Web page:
Buenos Aires is the only city in Argentina with an underground train network, but plans are in place to build one in Córdoba.

Taxis and ride-sharing services

Expats will find that ride-sharing services such as Uber are readily available in most of Argentina's urban areas. These provide non-Spanish speakers with a hassle-free way to get around the cities without the risk of miscommunication with taxi drivers. Hailing a local taxi in Argentina is also easy, but expats would benefit from having a basic knowledge of Spanish for communicating with their driver.

Most taxis in Buenos Aires only take cash. BA Taxi, an app rolled out by the city, allows users to request a taxi and pay with a credit card.


Trams are making a slow comeback in Argentina after being phased out in the 1960s. There is now a tram line in Buenos Aires that feeds the subte system, as well as a light rail system in the northern suburbs of the city.

Trolleybuses, which are powered by overhead electric wires, operate in Córdoba, Mendoza and Rosario. 

Driving in Argentina

Argentina is an extremely large country, but thankfully its comprehensive road network makes travel easier. There are well-maintained expressways that extend from Buenos Aires to most parts of the country. Expats may find some gravel and dirt roads in Argentina but most roads are paved and in good condition. 

In order to drive in Argentina, expats must hold an international driving license in addition to a national driving license from their home country. Expats should also ensure that they have their vehicle’s registration, green card (tarjeta verde), tax and insurance documents in the car, as traffic police will request to see these if they pull anyone over. Expats should note that police roadblocks happen frequently.

Car rentals are relatively expensive in Argentina but can be worthwhile for expats wanting to explore the country. Expats can get a better rate at a locally owned agency than they would at an international one. The minimum age to rent a car in Argentina is 21. Expats living in Argentina long term may find buying a car to be more financially viable, but the bureaucracy involved with making the purchase will be frustrating.

Cycling in Argentina

Buenos Aires has been voted one of the top 20 most bike-friendly cities in the world. A recent push to prioritise cycling resulted in miles of bike lanes being created all over the city. Buenos Aires also jumped on the worldwide bike-sharing bandwagon and introduced Ecobici – a scheme where bikes can be borrowed for free 24 hours a day from more than 100 stations across the city.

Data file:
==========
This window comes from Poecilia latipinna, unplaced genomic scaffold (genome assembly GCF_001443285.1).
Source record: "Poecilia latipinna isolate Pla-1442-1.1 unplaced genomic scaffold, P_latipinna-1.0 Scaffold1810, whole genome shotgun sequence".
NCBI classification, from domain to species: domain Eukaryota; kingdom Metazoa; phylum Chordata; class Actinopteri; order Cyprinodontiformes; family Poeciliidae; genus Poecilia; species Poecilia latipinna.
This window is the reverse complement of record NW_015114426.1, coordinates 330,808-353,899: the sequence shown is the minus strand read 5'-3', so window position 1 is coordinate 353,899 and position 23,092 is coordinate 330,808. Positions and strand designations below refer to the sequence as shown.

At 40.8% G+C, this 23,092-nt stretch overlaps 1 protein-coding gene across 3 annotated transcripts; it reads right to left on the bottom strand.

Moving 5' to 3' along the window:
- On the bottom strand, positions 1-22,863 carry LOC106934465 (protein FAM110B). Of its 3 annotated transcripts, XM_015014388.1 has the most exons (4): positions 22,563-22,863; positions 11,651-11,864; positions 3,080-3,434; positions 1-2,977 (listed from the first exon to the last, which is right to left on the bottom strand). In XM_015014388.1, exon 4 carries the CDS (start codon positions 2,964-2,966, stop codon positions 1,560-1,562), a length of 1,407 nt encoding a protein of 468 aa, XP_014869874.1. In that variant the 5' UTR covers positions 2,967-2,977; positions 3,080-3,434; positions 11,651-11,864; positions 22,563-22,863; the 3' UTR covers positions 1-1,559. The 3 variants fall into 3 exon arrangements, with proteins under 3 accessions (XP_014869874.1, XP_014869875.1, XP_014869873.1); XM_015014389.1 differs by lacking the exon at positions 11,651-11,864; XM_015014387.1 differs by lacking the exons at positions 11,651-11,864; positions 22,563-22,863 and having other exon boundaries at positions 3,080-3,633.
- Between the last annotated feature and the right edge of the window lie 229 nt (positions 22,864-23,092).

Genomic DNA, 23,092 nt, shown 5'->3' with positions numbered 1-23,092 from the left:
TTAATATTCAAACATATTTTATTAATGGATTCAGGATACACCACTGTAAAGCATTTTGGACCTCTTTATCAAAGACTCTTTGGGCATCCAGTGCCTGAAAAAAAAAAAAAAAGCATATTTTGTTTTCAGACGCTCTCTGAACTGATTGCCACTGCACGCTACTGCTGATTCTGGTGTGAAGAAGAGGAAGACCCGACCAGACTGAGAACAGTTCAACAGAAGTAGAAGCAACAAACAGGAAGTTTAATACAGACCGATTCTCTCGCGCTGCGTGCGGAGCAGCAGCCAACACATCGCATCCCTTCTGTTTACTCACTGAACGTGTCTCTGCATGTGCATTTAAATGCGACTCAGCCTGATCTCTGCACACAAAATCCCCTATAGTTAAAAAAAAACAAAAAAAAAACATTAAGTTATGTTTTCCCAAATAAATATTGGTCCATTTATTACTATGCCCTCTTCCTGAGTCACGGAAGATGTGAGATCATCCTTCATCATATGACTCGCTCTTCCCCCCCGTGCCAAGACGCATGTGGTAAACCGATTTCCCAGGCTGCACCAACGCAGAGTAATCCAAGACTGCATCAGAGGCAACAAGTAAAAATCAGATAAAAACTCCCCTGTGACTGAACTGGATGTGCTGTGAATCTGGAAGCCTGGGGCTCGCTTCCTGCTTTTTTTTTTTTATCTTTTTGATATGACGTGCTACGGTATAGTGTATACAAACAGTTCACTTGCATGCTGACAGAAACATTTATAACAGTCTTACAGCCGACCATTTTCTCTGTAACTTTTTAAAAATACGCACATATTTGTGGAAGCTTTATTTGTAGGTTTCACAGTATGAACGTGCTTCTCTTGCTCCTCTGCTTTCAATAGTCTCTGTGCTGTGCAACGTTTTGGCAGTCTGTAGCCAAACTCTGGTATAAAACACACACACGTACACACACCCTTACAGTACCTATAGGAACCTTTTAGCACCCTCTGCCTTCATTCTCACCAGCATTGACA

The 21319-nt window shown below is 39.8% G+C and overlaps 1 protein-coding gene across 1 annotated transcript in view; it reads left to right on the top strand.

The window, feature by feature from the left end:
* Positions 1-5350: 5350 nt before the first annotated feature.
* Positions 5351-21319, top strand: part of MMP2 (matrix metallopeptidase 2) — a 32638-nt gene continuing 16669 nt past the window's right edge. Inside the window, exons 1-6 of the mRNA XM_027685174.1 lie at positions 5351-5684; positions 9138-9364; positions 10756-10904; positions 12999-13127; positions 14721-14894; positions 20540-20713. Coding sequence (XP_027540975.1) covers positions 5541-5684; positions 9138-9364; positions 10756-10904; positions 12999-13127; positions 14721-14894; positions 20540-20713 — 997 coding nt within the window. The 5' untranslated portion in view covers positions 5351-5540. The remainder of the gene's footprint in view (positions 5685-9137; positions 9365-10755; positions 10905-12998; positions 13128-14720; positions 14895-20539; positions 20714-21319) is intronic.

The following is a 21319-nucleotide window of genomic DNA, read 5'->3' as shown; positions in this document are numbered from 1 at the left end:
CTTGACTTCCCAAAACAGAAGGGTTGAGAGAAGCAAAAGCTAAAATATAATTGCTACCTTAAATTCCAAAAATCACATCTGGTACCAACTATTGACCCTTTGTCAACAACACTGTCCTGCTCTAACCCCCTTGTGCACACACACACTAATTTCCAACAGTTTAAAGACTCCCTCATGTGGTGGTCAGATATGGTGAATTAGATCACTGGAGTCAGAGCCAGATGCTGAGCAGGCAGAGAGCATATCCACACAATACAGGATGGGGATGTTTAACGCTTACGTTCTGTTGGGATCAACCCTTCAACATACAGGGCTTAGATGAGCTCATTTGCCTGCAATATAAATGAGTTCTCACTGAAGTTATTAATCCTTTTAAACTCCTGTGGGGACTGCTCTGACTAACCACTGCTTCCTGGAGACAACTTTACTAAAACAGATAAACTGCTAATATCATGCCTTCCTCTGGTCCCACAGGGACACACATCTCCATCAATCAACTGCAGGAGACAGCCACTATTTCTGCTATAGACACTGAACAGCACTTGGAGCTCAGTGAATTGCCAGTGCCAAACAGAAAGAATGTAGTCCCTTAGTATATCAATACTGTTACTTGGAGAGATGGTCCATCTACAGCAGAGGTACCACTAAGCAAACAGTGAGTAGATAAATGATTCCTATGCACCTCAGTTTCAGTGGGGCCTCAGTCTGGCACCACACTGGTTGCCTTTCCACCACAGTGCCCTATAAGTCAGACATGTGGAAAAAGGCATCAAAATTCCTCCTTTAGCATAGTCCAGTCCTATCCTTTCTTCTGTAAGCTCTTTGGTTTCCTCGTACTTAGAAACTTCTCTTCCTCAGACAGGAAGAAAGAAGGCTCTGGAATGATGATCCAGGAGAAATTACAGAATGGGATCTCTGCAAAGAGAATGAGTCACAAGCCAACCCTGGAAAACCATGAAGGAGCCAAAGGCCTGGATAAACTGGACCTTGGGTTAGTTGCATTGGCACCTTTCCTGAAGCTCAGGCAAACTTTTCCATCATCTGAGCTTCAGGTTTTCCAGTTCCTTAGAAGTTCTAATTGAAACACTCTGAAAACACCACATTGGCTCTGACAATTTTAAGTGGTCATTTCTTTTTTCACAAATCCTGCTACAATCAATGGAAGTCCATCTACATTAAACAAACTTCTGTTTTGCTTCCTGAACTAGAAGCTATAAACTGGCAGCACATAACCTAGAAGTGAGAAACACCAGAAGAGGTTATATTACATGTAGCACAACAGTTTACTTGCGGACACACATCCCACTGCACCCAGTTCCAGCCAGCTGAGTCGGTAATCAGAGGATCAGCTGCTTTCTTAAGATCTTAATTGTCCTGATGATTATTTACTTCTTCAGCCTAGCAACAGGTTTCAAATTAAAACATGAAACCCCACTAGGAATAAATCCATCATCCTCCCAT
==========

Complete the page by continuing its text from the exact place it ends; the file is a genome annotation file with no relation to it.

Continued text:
Air travel in Argentina

Argentina’s national air carrier, Aerolíneas Argentinas (Austral), operates most domestic flights, but this airline is notorious for delays and only Argentinian residents qualify for the cheapest fares. Other airlines that offer domestic flights include LanChile and Líneas Aéreas del Estado.

There are 19 major airports in Argentina, but the largest are the Ministro Pistarini International Airport (usually called Ezeiza and abbreviated EZE) and the Aeroparque Jorge Newbery (abbreviated AEP) in Buenos Aires.

Doing Business in Argentina

Expats doing business in Argentina will quickly learn that this South American country values personal relationships and respects and defers to seniority. It also identifies more with its European roots than the Latin American influence in the country.

Argentina's economy hasn't always been the most stable historically, yet it is still one of the largest economies in South America. Its primary industries are in services and manufacturing, agriculture, information and communication technology (ICT) and tourism.

Argentina is ranked 126th out of 190 countries in the World Bank’s Ease of Doing Business Survey for 2020. The country's highest scores were in the categories of protecting minority investors and enforcing contracts.

Fast facts

Business hours

Traditionally, the workday in the provinces of Argentina is from 8:30am to 8pm, with a three to four hour siesta in the middle of the day. The labour law states that people can work a maximum of eight hours a day, and 48 hours per week. 

Business language

Spanish is Argentina’s official language, but it is slightly different to that spoken in Spain. English is spoken in large cities like Buenos Aires, but less so in outlying areas. Business is conducted in Spanish and expats who do not have a good grasp of the language will need an interpreter. Business cards should be Spanish on one side and English on the other. It should be presented so the Spanish side faces the recipient.


Appearance is important to Argentinians. It is therefore important to look stylish and presentable. Argentinian dress code varies depending on the type of business meeting and industry. Business attire is usually formal and conservative. Men should wear dark business suits and women should wear suits or reserved dresses.


Gifts are not expected in a business setting until a relationship is formed. A bottle of imported spirits is a gift that is usually appreciated as tax on spirits in Argentina are high. Gifts are opened immediately when they are received.


A simple handshake with eye contact is the preferred business greeting in Argentina. The oldest or most senior associate should be greeted first. Keep in mind that Argentines usually keep close physical contact when speaking to someone.

Titles and level of education are important in Argentina. Before meeting someone, it is advisable to know something about their education. For example, if the person is a doctor, use the appropriate title when greeting.